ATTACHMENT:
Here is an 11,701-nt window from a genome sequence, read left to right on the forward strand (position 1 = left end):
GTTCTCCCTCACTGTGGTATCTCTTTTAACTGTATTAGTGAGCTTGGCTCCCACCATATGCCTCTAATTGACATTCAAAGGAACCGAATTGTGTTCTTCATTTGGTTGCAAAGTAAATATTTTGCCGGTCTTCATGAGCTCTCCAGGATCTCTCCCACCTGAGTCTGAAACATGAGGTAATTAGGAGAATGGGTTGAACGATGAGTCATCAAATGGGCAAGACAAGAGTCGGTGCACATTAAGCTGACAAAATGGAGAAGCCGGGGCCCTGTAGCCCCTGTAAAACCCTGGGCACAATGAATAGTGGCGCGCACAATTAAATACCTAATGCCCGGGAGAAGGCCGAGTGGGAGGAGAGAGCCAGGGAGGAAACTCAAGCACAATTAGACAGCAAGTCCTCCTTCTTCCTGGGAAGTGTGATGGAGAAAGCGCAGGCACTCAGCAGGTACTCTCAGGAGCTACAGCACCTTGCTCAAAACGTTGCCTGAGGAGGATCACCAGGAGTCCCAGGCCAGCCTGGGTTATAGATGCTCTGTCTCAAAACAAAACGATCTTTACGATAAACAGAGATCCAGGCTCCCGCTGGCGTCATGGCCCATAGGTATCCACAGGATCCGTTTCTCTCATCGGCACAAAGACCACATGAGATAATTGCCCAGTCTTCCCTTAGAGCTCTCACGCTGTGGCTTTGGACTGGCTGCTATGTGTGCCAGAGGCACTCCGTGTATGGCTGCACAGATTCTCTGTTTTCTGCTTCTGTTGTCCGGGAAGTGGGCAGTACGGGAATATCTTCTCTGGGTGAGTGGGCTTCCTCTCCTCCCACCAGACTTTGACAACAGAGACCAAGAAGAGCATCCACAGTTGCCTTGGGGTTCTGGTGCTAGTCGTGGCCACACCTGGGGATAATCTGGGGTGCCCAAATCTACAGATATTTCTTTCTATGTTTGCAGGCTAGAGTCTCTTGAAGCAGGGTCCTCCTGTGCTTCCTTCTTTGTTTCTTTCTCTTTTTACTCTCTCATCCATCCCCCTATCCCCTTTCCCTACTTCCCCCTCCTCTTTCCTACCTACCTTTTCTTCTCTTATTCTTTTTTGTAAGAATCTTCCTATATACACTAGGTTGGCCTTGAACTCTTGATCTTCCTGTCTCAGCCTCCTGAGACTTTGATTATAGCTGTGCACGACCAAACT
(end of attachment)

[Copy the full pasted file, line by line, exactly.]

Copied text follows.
Here is an 11,701-nt window from a genome sequence, read left to right on the forward strand (position 1 = left end):
GTTCTCCCTCACTGTGGTATCTCTTTTAACTGTATTAGTGAGCTTGGCTCCCACCATATGCCTCTAATTGACATTCAAAGGAACCGAATTGTGTTCTTCATTTGGTTGCAAAGTAAATATTTTGCCGGTCTTCATGAGCTCTCCAGGATCTCTCCCACCTGAGTCTGAAACATGAGGTAATTAGGAGAATGGGTTGAACGATGAGTCATCAAATGGGCAAGACAAGAGTCGGTGCACATTAAGCTGACAAAATGGAGAAGCCGGGGCCCTGTAGCCCCTGTAAAACCCTGGGCACAATGAATAGTGGCGCGCACAATTAAATACCTAATGCCCGGGAGAAGGCCGAGTGGGAGGAGAGAGCCAGGGAGGAAACTCAAGCACAATTAGACAGCAAGTCCTCCTTCTTCCTGGGAAGTGTGATGGAGAAAGCGCAGGCACTCAGCAGGTACTCTCAGGAGCTACAGCACCTTGCTCAAAACGTTGCCTGAGGAGGATCACCAGGAGTCCCAGGCCAGCCTGGGTTATAGATGCTCTGTCTCAAAACAAAACGATCTTTACGATAAACAGAGATCCAGGCTCCCGCTGGCGTCATGGCCCATAGGTATCCACAGGATCCGTTTCTCTCATCGGCACAAAGACCACATGAGATAATTGCCCAGTCTTCCCTTAGAGCTCTCACGCTGTGGCTTTGGACTGGCTGCTATGTGTGCCAGAGGCACTCCGTGTATGGCTGCACAGATTCTCTGTTTTCTGCTTCTGTTGTCCGGGAAGTGGGCAGTACGGGAATATCTTCTCTGGGTGAGTGGGCTTCCTCTCCTCCCACCAGACTTTGACAACAGAGACCAAGAAGAGCATCCACAGTTGCCTTGGGGTTCTGGTGCTAGTCGTGGCCACACCTGGGGATAATCTGGGGTGCCCAAATCTACAGATATTTCTTTCTATGTTTGCAGGCTAGAGTCTCTTGAAGCAGGGTCCTCCTGTGCTTCCTTCTTTGTTTCTTTCTCTTTTTACTCTCTCATCCATCCCCCTATCCCCTTTCCCTACTTCCCCCTCCTCTTTCCTACCTACCTTTTCTTCTCTTATTCTTTTTTGTAAGAATCTTCCTATATACACTAGGTTGGCCTTGAACTCTTGATCTTCCTGTCTCAGCCTCCTGAGACTTTGATTATAGCTGTGCACGACCAAACT